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Birds

Last updated 25 April 2019

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The birds commonly kept in captivity as pets are either parrots (Psittacines) or songbirds (Passeriformes).

Pet bird species are not usually considered domesticated animals, even when they have been bred in captivity. This is due in part to the fact that many birds used in the pet trade are only one or two generations removed from the wild and, as such, retain most if not all of their wild instincts and behaviours[1].

In the wild, parrots are exceptionally social birds. Many species travel in large flocks, flying kilometres each day in search of various different food items and they may congregate into a nightly roost of hundreds or even thousands of social conspecifics (members of the same species). Parrots have complex social lives, large brains and advanced language skills.

Wild songbirds might be considered as social and intelligent as parrots. They learn their songs, and other vocalizations or calls, from adults of the same species. Males will sing to attract a mate and defend their territory, while females attend to these songs and singing contests to select a mate. In addition, both sexes produce calls that can contain information about predators and food. From listening to calls, songbirds can also identify and discriminate between individuals, flocks and territory neighbours or strangers[2].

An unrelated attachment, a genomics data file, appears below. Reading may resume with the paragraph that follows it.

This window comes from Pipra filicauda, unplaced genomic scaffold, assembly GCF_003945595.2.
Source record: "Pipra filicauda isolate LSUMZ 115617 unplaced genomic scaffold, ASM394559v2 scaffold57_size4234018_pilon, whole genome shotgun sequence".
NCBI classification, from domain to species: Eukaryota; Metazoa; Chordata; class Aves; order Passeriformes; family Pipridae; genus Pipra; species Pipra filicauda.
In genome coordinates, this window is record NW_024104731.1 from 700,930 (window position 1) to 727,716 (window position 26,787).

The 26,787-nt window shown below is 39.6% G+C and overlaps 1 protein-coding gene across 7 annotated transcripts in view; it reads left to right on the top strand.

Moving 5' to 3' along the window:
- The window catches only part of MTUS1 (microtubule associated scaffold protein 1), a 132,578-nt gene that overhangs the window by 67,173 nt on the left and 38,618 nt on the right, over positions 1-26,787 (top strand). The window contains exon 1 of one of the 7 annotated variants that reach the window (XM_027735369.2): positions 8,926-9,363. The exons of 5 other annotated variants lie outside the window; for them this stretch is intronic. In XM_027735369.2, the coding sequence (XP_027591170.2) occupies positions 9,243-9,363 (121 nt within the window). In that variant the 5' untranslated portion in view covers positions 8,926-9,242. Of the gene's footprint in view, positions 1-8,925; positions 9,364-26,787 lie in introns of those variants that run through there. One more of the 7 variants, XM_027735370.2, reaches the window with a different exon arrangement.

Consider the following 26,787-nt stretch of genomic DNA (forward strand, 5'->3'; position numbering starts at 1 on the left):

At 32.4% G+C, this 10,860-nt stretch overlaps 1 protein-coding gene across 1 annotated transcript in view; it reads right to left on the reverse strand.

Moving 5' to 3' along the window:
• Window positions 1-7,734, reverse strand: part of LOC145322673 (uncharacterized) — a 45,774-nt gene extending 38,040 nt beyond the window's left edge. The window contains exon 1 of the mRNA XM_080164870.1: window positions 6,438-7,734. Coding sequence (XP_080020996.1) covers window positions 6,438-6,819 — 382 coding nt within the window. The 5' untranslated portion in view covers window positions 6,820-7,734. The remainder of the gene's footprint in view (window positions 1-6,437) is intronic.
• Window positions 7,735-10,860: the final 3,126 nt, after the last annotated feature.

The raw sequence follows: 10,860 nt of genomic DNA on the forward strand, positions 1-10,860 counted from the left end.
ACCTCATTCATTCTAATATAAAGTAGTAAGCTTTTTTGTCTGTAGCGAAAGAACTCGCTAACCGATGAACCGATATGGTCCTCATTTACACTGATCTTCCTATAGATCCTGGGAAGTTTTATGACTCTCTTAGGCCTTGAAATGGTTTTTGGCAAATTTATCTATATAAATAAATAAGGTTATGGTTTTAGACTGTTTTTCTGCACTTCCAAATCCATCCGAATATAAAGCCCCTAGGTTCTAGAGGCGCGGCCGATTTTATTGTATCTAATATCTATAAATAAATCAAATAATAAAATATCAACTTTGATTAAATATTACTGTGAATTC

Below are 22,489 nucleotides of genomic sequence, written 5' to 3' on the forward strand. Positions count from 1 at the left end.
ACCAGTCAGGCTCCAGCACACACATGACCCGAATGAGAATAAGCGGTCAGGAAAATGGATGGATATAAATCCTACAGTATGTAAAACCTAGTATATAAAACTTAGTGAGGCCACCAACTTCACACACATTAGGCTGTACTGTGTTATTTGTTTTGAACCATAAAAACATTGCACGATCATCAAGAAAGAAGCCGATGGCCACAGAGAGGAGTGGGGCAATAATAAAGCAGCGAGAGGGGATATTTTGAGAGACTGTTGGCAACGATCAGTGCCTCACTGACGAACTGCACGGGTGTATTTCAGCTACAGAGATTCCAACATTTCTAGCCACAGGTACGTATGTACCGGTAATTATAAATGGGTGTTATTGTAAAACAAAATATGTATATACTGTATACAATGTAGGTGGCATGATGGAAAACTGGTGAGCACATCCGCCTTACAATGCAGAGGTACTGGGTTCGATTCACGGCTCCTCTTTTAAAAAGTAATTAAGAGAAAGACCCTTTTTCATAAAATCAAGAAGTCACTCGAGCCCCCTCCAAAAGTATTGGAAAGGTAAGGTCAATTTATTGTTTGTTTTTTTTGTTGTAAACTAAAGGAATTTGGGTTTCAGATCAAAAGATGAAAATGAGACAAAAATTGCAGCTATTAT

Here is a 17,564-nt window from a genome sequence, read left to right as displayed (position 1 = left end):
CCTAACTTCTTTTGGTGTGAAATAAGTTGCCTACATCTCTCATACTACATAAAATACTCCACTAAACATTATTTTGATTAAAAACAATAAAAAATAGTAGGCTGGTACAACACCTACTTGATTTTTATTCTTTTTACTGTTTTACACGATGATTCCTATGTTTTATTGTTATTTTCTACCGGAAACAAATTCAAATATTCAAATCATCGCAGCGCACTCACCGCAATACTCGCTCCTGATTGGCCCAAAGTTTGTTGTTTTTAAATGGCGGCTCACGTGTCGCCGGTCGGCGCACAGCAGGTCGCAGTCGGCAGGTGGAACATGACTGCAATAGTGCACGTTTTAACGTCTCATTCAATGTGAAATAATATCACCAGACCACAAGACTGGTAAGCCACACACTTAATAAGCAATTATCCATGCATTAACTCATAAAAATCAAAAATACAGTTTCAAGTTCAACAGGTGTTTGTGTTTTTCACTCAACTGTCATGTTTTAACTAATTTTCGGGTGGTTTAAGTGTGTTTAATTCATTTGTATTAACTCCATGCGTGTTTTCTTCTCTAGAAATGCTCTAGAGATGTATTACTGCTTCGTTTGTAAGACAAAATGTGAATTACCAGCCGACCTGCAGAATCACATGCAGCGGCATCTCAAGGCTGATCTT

The Pet Ownership Statistics in Australia for 2016 reveal[3]:

  • There are almost 4.2 million birds held in captivity as pets.
  • 53% of Australian bird-owning households keep their birds in indoor cages while 36% keep them in outdoor aviaries. Further to this, birds are often kept in small numbers or on their own.
  • The main reason for owning birds is companionship, suggesting people benefit from this situation.

 

Major Welfare Concerns

There are numerous ways that parrots and songbirds suffer in captivity. Their restricted ability to fly, particularly when they are confined to a cage and/or have clipped wings, causes them severe psychological distress.

Studies on stereotypic behaviour in captive parrots and songbirds suggest the development of locomotor stereotypies (e.g. spot picking and route tracing/pacing) is related to inadequate space and environmental enrichment, and oral stereotypies (e.g. feather picking or mutilation and bar chewing) relate to being denied opportunities to perform natural foraging behaviours. Social isolation appears to contribute to the development of both oral and locomotor stereotypy1.

A lack of understanding about nutritional needs sees many bird owners providing their parrots and songbirds with a seed-only diet, when they need varied diets including fresh fruits. In addition, the larger species are often long-lived animals, with some parrots living for 80 years, which means they must be relinquished and rehomed several times throughout their lives[4].

 

References

[1] M Engebretson (2006). The welfare and suitability of parrots as companion animals: a review. Animal Welfare, 15: 263-276.

[2] N McMillan, A Hahn, M Spetch & C Sturdy (2015) Avian Cognition: examples of sophisticated capabilities in space and song. WIREs Cogni Sci, 6: 285-297.

[3] Animal Medicines Australia, ‘Pet Ownership in Australia 2016’, page 11.

[4] R Grant, VT Montrose & AP Wills (2017). ExNOTic: Should We Be Keeping Exotic Pets? Animals, 47; doi: 10.3390/ani7060047.

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